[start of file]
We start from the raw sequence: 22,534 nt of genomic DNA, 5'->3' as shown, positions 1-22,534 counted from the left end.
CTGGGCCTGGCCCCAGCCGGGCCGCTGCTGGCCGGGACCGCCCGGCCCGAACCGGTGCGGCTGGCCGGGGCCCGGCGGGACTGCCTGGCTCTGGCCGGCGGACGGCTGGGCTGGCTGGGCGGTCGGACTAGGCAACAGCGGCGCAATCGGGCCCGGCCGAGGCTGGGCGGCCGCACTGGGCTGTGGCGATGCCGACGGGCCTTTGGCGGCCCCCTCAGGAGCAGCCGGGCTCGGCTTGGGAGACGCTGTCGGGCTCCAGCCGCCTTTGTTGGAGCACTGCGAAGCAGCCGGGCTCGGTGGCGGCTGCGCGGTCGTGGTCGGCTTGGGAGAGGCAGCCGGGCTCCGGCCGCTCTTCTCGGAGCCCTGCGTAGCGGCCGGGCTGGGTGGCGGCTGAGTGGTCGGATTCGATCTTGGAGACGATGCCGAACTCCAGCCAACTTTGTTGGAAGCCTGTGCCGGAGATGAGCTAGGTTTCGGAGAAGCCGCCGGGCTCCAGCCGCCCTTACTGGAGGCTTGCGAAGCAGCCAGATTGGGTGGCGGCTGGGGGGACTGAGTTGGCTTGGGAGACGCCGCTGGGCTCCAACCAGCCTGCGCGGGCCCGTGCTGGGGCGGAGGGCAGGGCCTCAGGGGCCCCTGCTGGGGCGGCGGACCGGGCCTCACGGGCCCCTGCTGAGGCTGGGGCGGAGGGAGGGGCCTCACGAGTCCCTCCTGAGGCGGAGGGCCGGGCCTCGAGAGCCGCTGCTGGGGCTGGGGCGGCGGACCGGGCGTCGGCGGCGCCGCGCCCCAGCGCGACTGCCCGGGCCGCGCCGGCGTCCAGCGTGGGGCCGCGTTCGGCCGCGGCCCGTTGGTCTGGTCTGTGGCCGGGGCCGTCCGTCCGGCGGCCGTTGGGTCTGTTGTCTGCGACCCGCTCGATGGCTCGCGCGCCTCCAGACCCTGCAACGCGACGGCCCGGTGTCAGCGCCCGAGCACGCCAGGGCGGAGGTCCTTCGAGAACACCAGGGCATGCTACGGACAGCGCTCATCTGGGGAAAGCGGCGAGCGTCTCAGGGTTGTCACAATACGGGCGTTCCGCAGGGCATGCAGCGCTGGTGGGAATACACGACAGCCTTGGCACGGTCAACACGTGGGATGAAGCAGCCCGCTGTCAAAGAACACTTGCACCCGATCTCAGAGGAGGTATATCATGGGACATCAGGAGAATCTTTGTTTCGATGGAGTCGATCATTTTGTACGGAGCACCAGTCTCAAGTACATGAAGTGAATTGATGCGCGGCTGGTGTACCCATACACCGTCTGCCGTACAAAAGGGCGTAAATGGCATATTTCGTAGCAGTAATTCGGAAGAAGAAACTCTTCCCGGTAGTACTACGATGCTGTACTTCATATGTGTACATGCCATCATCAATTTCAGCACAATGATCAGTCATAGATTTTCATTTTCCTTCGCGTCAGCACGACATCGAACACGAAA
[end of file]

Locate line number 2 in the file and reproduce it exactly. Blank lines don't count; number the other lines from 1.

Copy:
CTGGGCCTGGCCCCAGCCGGGCCGCTGCTGGCCGGGACCGCCCGGCCCGAACCGGTGCGGCTGGCCGGGGCCCGGCGGGACTGCCTGGCTCTGGCCGGCGGACGGCTGGGCTGGCTGGGCGGTCGGACTAGGCAACAGCGGCGCAATCGGGCCCGGCCGAGGCTGGGCGGCCGCACTGGGCTGTGGCGATGCCGACGGGCCTTTGGCGGCCCCCTCAGGAGCAGCCGGGCTCGGCTTGGGAGACGCTGTCGGGCTCCAGCCGCCTTTGTTGGAGCACTGCGAAGCAGCCGGGCTCGGTGGCGGCTGCGCGGTCGTGGTCGGCTTGGGAGAGGCAGCCGGGCTCCGGCCGCTCTTCTCGGAGCCCTGCGTAGCGGCCGGGCTGGGTGGCGGCTGAGTGGTCGGATTCGATCTTGGAGACGATGCCGAACTCCAGCCAACTTTGTTGGAAGCCTGTGCCGGAGATGAGCTAGGTTTCGGAGAAGCCGCCGGGCTCCAGCCGCCCTTACTGGAGGCTTGCGAAGCAGCCAGATTGGGTGGCGGCTGGGGGGACTGAGTTGGCTTGGGAGACGCCGCTGGGCTCCAACCAGCCTGCGCGGGCCCGTGCTGGGGCGGAGGGCAGGGCCTCAGGGGCCCCTGCTGGGGCGGCGGACCGGGCCTCACGGGCCCCTGCTGAGGCTGGGGCGGAGGGAGGGGCCTCACGAGTCCCTCCTGAGGCGGAGGGCCGGGCCTCGAGAGCCGCTGCTGGGGCTGGGGCGGCGGACCGGGCGTCGGCGGCGCCGCGCCCCAGCGCGACTGCCCGGGCCGCGCCGGCGTCCAGCGTGGGGCCGCGTTCGGCCGCGGCCCGTTGGTCTGGTCTGTGGCCGGGGCCGTCCGTCCGGCGGCCGTTGGGTCTGTTGTCTGCGACCCGCTCGATGGCTCGCGCGCCTCCAGACCCTGCAACGCGACGGCCCGGTGTCAGCGCCCGAGCACGCCAGGGCGGAGGTCCTTCGAGAACACCAGGGCATGCTACGGACAGCGCTCATCTGGGGAAAGCGGCGAGCGTCTCAGGGTTGTCACAATACGGGCGTTCCGCAGGGCATGCAGCGCTGGTGGGAATACACGACAGCCTTGGCACGGTCAACACGTGGGATGAAGCAGCCCGCTGTCAAAGAACACTTGCACCCGATCTCAGAGGAGGTATATCATGGGACATCAGGAGAATCTTTGTTTCGATGGAGTCGATCATTTTGTACGGAGCACCAGTCTCAAGTACATGAAGTGAATTGATGCGCGGCTGGTGTACCCATACACCGTCTGCCGTACAAAAGGGCGTAAATGGCATATTTCGTAGCAGTAATTCGGAAGAAGAAACTCTTCCCGGTAGTACTACGATGCTGTACTTCATATGTGTACATGCCATCATCAATTTCAGCACAATGATCAGTCATAGATTTTCATTTTCCTTCGCGTCAGCACGACATCGAACACGAAA